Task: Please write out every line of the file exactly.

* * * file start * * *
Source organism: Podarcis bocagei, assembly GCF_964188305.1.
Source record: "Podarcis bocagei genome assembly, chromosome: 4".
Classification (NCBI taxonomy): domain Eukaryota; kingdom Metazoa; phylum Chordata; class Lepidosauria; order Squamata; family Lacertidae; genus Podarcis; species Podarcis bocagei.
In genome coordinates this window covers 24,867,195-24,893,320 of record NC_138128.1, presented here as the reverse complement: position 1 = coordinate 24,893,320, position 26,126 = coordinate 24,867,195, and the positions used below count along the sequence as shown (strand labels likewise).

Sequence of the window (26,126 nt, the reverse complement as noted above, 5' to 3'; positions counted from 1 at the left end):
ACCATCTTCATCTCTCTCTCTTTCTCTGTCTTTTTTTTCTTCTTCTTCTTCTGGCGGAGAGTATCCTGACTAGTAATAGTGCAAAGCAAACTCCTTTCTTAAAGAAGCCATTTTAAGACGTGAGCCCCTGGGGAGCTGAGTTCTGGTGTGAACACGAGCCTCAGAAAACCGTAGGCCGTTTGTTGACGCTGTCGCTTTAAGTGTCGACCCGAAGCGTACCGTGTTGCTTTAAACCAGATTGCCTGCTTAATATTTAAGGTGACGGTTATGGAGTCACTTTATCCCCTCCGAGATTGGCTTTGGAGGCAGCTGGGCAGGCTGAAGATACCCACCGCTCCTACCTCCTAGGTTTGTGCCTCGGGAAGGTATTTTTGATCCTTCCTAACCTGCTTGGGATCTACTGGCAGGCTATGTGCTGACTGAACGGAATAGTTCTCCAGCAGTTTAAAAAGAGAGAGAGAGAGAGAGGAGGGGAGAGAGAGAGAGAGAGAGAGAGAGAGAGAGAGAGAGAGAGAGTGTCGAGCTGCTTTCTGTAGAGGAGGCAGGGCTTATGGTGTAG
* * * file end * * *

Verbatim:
Source organism: Podarcis bocagei, assembly GCF_964188305.1.
Source record: "Podarcis bocagei genome assembly, chromosome: 4".
Classification (NCBI taxonomy): domain Eukaryota; kingdom Metazoa; phylum Chordata; class Lepidosauria; order Squamata; family Lacertidae; genus Podarcis; species Podarcis bocagei.
In genome coordinates this window covers 24,867,195-24,893,320 of record NC_138128.1, presented here as the reverse complement: position 1 = coordinate 24,893,320, position 26,126 = coordinate 24,867,195, and the positions used below count along the sequence as shown (strand labels likewise).

Sequence of the window (26,126 nt, the reverse complement as noted above, 5' to 3'; positions counted from 1 at the left end):
ACCATCTTCATCTCTCTCTCTTTCTCTGTCTTTTTTTTCTTCTTCTTCTTCTGGCGGAGAGTATCCTGACTAGTAATAGTGCAAAGCAAACTCCTTTCTTAAAGAAGCCATTTTAAGACGTGAGCCCCTGGGGAGCTGAGTTCTGGTGTGAACACGAGCCTCAGAAAACCGTAGGCCGTTTGTTGACGCTGTCGCTTTAAGTGTCGACCCGAAGCGTACCGTGTTGCTTTAAACCAGATTGCCTGCTTAATATTTAAGGTGACGGTTATGGAGTCACTTTATCCCCTCCGAGATTGGCTTTGGAGGCAGCTGGGCAGGCTGAAGATACCCACCGCTCCTACCTCCTAGGTTTGTGCCTCGGGAAGGTATTTTTGATCCTTCCTAACCTGCTTGGGATCTACTGGCAGGCTATGTGCTGACTGAACGGAATAGTTCTCCAGCAGTTTAAAAAGAGAGAGAGAGAGAGAGGAGGGGAGAGAGAGAGAGAGAGAGAGAGAGAGAGAGAGAGAGAGAGAGTGTCGAGCTGCTTTCTGTAGAGGAGGCAGGGCTTATGGTGTAG